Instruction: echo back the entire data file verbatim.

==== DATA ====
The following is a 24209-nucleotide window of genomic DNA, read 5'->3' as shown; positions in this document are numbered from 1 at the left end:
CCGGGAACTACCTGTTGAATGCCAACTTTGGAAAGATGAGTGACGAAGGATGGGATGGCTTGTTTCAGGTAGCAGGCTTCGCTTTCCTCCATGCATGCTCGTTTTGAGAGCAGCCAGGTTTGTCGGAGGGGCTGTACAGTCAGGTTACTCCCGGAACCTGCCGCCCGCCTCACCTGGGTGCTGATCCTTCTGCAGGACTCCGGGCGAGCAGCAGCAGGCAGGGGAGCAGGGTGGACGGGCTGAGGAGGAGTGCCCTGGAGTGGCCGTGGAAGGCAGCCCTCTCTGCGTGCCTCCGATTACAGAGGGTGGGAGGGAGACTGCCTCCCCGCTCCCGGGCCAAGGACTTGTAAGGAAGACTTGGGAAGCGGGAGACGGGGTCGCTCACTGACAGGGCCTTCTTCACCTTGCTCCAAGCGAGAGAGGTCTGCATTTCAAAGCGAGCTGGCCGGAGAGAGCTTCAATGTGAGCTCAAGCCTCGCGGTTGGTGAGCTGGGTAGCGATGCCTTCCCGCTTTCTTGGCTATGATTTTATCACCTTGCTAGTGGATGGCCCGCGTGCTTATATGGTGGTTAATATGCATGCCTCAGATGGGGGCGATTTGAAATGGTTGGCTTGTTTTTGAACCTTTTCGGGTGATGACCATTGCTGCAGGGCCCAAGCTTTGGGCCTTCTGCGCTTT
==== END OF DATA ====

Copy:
The following is a 24209-nucleotide window of genomic DNA, read 5'->3' as shown; positions in this document are numbered from 1 at the left end:
CCGGGAACTACCTGTTGAATGCCAACTTTGGAAAGATGAGTGACGAAGGATGGGATGGCTTGTTTCAGGTAGCAGGCTTCGCTTTCCTCCATGCATGCTCGTTTTGAGAGCAGCCAGGTTTGTCGGAGGGGCTGTACAGTCAGGTTACTCCCGGAACCTGCCGCCCGCCTCACCTGGGTGCTGATCCTTCTGCAGGACTCCGGGCGAGCAGCAGCAGGCAGGGGAGCAGGGTGGACGGGCTGAGGAGGAGTGCCCTGGAGTGGCCGTGGAAGGCAGCCCTCTCTGCGTGCCTCCGATTACAGAGGGTGGGAGGGAGACTGCCTCCCCGCTCCCGGGCCAAGGACTTGTAAGGAAGACTTGGGAAGCGGGAGACGGGGTCGCTCACTGACAGGGCCTTCTTCACCTTGCTCCAAGCGAGAGAGGTCTGCATTTCAAAGCGAGCTGGCCGGAGAGAGCTTCAATGTGAGCTCAAGCCTCGCGGTTGGTGAGCTGGGTAGCGATGCCTTCCCGCTTTCTTGGCTATGATTTTATCACCTTGCTAGTGGATGGCCCGCGTGCTTATATGGTGGTTAATATGCATGCCTCAGATGGGGGCGATTTGAAATGGTTGGCTTGTTTTTGAACCTTTTCGGGTGATGACCATTGCTGCAGGGCCCAAGCTTTGGGCCTTCTGCGCTTT